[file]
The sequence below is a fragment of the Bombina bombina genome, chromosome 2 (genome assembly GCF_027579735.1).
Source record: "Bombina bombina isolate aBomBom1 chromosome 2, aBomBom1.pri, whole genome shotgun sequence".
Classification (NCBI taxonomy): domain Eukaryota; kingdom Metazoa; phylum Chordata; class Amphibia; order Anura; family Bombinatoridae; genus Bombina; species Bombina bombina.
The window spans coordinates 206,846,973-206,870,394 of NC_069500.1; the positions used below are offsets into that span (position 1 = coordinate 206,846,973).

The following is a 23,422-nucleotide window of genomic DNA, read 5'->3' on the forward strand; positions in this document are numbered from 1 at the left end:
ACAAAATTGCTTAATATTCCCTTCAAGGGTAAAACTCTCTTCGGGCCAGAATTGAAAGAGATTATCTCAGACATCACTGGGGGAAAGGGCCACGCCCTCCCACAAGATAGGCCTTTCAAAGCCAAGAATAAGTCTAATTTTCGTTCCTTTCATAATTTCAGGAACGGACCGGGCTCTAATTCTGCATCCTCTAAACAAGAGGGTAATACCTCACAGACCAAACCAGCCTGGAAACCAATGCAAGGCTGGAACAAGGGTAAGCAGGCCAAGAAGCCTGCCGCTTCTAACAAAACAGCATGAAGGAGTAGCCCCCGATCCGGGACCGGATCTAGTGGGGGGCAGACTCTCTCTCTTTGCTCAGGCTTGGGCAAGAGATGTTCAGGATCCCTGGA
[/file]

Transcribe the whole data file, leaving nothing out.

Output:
The sequence below is a fragment of the Bombina bombina genome, chromosome 2 (genome assembly GCF_027579735.1).
Source record: "Bombina bombina isolate aBomBom1 chromosome 2, aBomBom1.pri, whole genome shotgun sequence".
Classification (NCBI taxonomy): domain Eukaryota; kingdom Metazoa; phylum Chordata; class Amphibia; order Anura; family Bombinatoridae; genus Bombina; species Bombina bombina.
The window spans coordinates 206,846,973-206,870,394 of NC_069500.1; the positions used below are offsets into that span (position 1 = coordinate 206,846,973).

The following is a 23,422-nucleotide window of genomic DNA, read 5'->3' on the forward strand; positions in this document are numbered from 1 at the left end:
ACAAAATTGCTTAATATTCCCTTCAAGGGTAAAACTCTCTTCGGGCCAGAATTGAAAGAGATTATCTCAGACATCACTGGGGGAAAGGGCCACGCCCTCCCACAAGATAGGCCTTTCAAAGCCAAGAATAAGTCTAATTTTCGTTCCTTTCATAATTTCAGGAACGGACCGGGCTCTAATTCTGCATCCTCTAAACAAGAGGGTAATACCTCACAGACCAAACCAGCCTGGAAACCAATGCAAGGCTGGAACAAGGGTAAGCAGGCCAAGAAGCCTGCCGCTTCTAACAAAACAGCATGAAGGAGTAGCCCCCGATCCGGGACCGGATCTAGTGGGGGGCAGACTCTCTCTCTTTGCTCAGGCTTGGGCAAGAGATGTTCAGGATCCCTGGA